Monday, February 28, 2005

The New London Eminent Domain Case

Has been covered well elsewhere. I don't need to reiterate my view on property rights and their central role in a free society, particularly since that has been done so well, here and here and here and here, among other places. It bothers me to no end, and I think that it may very well be the single biggest issue for me as far as politics is concerned. Use of eminent domain aside from strictly defined government uses (i.e. roads, rails, utilities, and, perhaps, in a real stretch, a school or library) is simply intolerable, and is nothing short of outright tyranny as far as I am concerned. It's not as far as some people think from cases such as this one involving less-affluent homeowners to an all out collectivization ala 1930 Ukraine.

That being said, it all was made even worse to me this morning, reading this exchange from Jeff Jacoby's article on the situation:

Justice Sandra Day O'Connor presses Wesley Horton, the lawyer for New London, on whether eminent domain can really be deployed to condemn any property that could be put to better use.

"For example, a Motel 6," O'Connor says. "A city thinks, 'If we had a Ritz-Carlton, we'd get higher taxes.' Is that OK?"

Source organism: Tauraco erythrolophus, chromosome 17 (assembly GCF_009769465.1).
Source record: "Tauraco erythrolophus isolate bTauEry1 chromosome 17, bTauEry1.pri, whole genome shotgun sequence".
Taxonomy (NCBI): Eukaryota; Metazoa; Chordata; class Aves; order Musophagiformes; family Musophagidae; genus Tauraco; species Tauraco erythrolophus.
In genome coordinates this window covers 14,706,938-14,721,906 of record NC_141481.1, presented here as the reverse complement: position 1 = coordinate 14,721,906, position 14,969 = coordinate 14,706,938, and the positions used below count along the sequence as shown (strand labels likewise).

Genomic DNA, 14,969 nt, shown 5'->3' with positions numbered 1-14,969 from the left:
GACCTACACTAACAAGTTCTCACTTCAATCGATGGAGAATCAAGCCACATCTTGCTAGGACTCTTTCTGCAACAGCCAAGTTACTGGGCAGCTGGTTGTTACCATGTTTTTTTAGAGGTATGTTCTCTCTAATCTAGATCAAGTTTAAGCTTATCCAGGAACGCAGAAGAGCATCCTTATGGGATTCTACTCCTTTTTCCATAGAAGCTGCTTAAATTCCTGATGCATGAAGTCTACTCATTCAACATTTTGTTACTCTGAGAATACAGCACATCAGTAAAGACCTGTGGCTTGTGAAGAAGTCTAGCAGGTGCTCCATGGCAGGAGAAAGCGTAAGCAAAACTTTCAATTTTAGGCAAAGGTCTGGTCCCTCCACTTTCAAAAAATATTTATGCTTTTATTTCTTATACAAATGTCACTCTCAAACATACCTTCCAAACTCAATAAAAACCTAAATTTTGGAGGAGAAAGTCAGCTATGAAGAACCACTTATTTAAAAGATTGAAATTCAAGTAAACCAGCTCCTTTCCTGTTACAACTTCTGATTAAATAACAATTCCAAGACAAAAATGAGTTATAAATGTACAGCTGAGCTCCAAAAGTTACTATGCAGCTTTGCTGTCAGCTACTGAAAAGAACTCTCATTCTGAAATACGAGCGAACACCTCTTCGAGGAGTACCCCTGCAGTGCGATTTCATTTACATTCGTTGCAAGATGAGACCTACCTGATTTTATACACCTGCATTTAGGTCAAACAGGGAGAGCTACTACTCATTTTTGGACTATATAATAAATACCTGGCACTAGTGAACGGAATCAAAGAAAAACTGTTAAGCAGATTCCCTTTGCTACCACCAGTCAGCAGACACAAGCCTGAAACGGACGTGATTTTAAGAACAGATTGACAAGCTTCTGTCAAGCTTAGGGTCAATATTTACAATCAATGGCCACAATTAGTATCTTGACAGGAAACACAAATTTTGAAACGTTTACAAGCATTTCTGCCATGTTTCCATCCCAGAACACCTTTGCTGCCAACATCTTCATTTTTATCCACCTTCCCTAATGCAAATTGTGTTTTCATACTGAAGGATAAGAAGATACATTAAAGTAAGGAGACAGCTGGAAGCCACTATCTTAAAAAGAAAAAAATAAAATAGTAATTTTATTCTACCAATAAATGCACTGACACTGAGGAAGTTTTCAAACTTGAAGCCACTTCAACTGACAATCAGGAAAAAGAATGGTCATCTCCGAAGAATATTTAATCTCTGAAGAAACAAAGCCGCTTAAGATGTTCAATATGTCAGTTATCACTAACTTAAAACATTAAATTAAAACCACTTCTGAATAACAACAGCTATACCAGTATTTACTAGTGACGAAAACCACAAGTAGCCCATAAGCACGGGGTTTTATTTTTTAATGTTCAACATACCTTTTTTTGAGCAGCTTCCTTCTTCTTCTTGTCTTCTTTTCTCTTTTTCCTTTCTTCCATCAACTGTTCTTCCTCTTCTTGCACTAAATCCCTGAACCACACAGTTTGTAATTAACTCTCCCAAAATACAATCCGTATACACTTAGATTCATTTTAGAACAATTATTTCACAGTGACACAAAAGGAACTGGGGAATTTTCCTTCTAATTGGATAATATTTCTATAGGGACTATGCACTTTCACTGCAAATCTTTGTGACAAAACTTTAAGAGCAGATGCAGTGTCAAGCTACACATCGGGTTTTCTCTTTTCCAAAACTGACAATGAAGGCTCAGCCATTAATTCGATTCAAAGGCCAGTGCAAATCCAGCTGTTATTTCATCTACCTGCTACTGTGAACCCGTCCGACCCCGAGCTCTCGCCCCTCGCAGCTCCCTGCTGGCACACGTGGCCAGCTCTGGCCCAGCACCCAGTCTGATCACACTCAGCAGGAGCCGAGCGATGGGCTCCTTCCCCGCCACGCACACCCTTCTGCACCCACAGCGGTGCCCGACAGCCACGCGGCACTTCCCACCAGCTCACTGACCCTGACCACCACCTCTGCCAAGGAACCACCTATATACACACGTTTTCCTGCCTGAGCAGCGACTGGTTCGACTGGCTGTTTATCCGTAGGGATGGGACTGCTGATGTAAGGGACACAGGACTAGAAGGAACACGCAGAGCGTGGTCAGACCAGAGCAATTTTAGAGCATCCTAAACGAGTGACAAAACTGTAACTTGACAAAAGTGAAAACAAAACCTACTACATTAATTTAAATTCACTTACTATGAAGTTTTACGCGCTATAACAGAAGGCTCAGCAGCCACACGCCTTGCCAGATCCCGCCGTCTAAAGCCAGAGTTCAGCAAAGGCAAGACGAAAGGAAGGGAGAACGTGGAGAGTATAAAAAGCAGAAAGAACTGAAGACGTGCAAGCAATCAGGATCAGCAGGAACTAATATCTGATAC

"Yes, that's OK," Horton replies.

Justice Antonin Scalia: "You can take from A and give it to B, if B pays more in taxes?"

Horton: "Yes, if it's a significant amount."

What amazes me about this exchange is the brazen nature of it. I somehow thought these were misguided folks, who perhaps hadn't thought out the full implications of their actions. But no. Even when faced with the bottom line of their actions - in cold, black and white terms - they stand by the position that, yes, if someone can pay more in taxes than you, then you are not entitled to control over your property.


Simply Astounding.


Anonymous Maia said...

Yeah I agree -- I really am holding my breath on this one. If the SCOTUS screws this up, it will set a very scary precedent.

Property rights and equal treatment under the law are the two linchpins of a free society. I could care less about "democracy" - much ado about nothing, and thank God the US isn't a democracy anyway.

Property rights I care about.

4:36 PM  

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